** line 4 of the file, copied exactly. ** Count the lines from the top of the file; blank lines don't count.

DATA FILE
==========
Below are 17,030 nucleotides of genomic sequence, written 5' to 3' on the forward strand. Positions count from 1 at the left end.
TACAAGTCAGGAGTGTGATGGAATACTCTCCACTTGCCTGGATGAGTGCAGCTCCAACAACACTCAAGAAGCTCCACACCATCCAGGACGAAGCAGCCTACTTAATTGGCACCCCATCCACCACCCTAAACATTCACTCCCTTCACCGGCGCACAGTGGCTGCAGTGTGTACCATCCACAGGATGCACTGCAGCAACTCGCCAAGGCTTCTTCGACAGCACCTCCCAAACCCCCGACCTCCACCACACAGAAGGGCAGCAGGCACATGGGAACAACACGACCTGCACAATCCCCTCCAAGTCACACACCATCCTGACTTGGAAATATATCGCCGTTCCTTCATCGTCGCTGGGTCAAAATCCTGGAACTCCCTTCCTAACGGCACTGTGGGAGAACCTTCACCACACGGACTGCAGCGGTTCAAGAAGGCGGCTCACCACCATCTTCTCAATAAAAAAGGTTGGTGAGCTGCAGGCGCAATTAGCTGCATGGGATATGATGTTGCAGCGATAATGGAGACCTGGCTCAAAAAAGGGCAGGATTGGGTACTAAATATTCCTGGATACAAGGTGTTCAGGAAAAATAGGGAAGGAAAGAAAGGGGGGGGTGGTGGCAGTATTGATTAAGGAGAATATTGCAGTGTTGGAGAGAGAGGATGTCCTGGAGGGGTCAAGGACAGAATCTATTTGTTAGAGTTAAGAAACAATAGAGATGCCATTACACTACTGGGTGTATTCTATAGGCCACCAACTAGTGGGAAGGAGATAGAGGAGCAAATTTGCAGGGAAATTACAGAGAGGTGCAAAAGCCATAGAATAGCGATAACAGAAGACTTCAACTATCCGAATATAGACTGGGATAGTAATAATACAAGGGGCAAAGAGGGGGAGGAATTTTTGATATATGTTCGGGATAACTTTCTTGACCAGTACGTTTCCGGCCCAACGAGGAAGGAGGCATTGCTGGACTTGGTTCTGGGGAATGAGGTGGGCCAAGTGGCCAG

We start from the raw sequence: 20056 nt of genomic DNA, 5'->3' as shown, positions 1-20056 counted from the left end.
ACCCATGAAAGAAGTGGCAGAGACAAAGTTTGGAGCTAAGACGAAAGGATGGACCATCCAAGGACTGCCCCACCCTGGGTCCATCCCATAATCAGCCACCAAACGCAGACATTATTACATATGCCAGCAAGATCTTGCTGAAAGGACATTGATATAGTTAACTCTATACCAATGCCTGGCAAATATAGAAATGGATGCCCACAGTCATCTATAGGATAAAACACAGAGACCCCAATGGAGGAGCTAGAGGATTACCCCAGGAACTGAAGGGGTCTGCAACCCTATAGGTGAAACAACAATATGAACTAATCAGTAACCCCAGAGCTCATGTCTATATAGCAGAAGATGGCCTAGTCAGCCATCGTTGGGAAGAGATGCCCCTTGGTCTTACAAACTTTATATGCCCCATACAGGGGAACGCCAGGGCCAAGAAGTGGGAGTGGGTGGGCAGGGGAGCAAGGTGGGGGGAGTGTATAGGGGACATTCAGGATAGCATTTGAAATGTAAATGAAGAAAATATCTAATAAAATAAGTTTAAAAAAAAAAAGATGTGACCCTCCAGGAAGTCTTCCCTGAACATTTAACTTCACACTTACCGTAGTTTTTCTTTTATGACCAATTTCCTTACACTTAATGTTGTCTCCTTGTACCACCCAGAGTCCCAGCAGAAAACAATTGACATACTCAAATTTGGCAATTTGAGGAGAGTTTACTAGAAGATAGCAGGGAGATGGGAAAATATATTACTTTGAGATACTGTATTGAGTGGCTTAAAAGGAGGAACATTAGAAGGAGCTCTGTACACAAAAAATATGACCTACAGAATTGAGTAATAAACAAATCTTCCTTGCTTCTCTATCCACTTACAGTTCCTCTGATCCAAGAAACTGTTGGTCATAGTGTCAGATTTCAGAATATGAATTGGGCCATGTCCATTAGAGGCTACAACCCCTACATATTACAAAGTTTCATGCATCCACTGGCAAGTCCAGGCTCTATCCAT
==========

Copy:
ACCCATGAAAGAAGTGGCAGAGACAAAGTTTGGAGCTAAGACGAAAGGATGGACCATCCAAGGACTGCCCCACCCTGGGTCCATCCCATAATCAGCCACCAAACGCAGACATTATTACATATGCCAGCAAGATCTTGCTGAAAGGACATTGATATAGTTAACTCTATACCAATGCCTGGCAAATATAGAAATGGATGCCCACAGTCATCTATAGGATAAAACACAGAGACCCCAATGGAGGAGCTAGAGGATTACCCCAGGAACTGAAGGGGTCTGCAACCCTATAGGTGAAACAACAATATGAACTAATCAGTAACCCCAGAGCTCATGTCTATATAGCAGAAGATGGCCTAGTCAGCCATCGTTGGGAAGAGATGCCCCTTGGTCTTACAAACTTTATATGCCCCATACAGGGGAACGCCAGGGCCAAGAAGTGGGAGTGGGTGGGCAGGGGAGCAAGGTGGGGGGAGTGTATAGGGGACATTCAGGATAGCATTTGAAATGTAAATGAAGAAAATATCTAATAAAATAAGTTTAAAAAAAAAAAGATGTGACCCTCCAGGAAGTCTTCCCTGAACATTTAACTTCACACTTACCGTAGTTTTTCTTTTATGACCAATTTCCTTACACTTAATGTTGTCTCCTTGTACCACCCAGAGTCCCAGCAGAAAACAATTGACATACTCAAATTTGGCAATTTGAGGAGAGTTTACTAGAAGATAGCAGGGAGATGGGAAAATATATTACTTTGAGATACTGTATTGAGTGGCTTAAAAGGAGGAACATTAGAAGGAGCTCTGTACACAAAAAATATGACCTACAGAATTGAGTAATAAACAAATCTTCCTTGCTTCTCTATCCACTTACAGTTCCTCTGATCCAAGAAACTGTTGGTCATAGTGTCAGATTTCAGAATATGAATTGGGCCATGTCCATTAGAGGCTACAACCCCTACATATTACAAAGTTTCATGCATCCACTGGCAAGTCCAGGCTCTATCCAT